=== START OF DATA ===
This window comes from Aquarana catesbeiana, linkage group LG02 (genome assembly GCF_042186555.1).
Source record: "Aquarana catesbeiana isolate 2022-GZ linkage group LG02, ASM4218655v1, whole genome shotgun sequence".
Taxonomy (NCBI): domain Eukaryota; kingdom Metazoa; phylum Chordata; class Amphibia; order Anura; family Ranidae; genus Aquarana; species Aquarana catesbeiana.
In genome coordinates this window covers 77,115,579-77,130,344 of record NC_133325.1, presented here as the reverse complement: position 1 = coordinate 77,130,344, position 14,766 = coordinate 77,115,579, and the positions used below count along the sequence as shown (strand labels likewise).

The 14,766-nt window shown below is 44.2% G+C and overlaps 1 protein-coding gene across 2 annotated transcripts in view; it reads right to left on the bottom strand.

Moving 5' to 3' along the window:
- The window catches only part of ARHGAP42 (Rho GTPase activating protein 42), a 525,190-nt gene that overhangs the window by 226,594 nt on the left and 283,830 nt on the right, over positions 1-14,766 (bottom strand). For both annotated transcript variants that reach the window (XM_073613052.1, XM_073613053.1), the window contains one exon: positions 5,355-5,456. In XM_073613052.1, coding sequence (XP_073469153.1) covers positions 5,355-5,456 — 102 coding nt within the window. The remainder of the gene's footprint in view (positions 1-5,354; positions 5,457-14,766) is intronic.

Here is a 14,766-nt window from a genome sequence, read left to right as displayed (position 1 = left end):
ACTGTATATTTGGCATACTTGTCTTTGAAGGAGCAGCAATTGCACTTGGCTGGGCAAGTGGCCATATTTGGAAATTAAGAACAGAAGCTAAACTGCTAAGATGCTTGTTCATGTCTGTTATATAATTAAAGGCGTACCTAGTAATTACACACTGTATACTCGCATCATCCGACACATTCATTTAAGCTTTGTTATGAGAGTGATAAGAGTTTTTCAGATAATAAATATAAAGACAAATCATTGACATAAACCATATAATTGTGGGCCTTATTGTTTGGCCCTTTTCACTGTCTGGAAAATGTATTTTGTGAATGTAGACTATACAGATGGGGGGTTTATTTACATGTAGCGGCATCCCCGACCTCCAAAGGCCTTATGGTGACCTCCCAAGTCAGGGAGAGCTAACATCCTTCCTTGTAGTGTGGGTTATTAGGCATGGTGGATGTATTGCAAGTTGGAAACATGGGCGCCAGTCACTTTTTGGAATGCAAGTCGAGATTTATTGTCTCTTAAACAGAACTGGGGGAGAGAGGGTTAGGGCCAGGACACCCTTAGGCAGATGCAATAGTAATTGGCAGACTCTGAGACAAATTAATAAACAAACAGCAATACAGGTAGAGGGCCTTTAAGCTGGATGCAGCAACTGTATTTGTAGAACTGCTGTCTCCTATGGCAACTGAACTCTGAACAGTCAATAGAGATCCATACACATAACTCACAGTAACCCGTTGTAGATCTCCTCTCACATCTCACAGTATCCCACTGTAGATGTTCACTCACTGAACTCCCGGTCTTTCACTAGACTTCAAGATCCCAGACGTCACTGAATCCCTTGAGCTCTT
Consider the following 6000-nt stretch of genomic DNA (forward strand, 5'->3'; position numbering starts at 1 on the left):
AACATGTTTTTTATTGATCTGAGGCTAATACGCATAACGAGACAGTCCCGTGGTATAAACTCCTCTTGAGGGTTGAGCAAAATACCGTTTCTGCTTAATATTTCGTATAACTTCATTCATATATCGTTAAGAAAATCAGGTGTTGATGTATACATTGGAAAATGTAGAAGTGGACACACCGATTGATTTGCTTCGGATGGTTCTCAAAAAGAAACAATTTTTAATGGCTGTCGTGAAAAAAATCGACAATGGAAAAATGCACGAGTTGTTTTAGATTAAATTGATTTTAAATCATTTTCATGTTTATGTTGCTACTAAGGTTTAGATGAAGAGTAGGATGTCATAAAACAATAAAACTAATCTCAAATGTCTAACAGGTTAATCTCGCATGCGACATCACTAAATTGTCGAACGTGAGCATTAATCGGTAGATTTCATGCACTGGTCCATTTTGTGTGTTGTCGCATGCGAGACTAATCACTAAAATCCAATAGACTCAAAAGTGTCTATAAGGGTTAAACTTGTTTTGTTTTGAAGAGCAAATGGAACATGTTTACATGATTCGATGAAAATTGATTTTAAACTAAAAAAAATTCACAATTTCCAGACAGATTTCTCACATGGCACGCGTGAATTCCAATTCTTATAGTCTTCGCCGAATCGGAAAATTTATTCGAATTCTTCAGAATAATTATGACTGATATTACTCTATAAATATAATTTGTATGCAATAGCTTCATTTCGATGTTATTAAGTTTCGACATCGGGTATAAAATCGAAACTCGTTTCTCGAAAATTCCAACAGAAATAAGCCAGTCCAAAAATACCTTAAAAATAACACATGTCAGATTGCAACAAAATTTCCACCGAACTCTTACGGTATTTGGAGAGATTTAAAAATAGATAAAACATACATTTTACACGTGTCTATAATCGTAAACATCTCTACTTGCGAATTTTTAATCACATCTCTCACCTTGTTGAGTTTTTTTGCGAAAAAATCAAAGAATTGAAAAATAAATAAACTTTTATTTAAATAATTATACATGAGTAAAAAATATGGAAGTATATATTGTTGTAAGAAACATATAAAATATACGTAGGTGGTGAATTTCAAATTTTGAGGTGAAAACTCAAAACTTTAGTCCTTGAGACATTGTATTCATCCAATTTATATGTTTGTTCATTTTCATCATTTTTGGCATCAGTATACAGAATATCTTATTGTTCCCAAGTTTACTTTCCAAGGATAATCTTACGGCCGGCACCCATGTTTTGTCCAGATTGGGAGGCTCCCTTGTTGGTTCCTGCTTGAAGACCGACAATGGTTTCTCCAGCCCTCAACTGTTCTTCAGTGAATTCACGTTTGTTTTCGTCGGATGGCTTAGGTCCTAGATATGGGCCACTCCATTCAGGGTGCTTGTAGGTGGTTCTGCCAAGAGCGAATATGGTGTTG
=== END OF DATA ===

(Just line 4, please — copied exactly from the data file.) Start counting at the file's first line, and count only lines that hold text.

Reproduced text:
In genome coordinates this window covers 77,115,579-77,130,344 of record NC_133325.1, presented here as the reverse complement: position 1 = coordinate 77,130,344, position 14,766 = coordinate 77,115,579, and the positions used below count along the sequence as shown (strand labels likewise).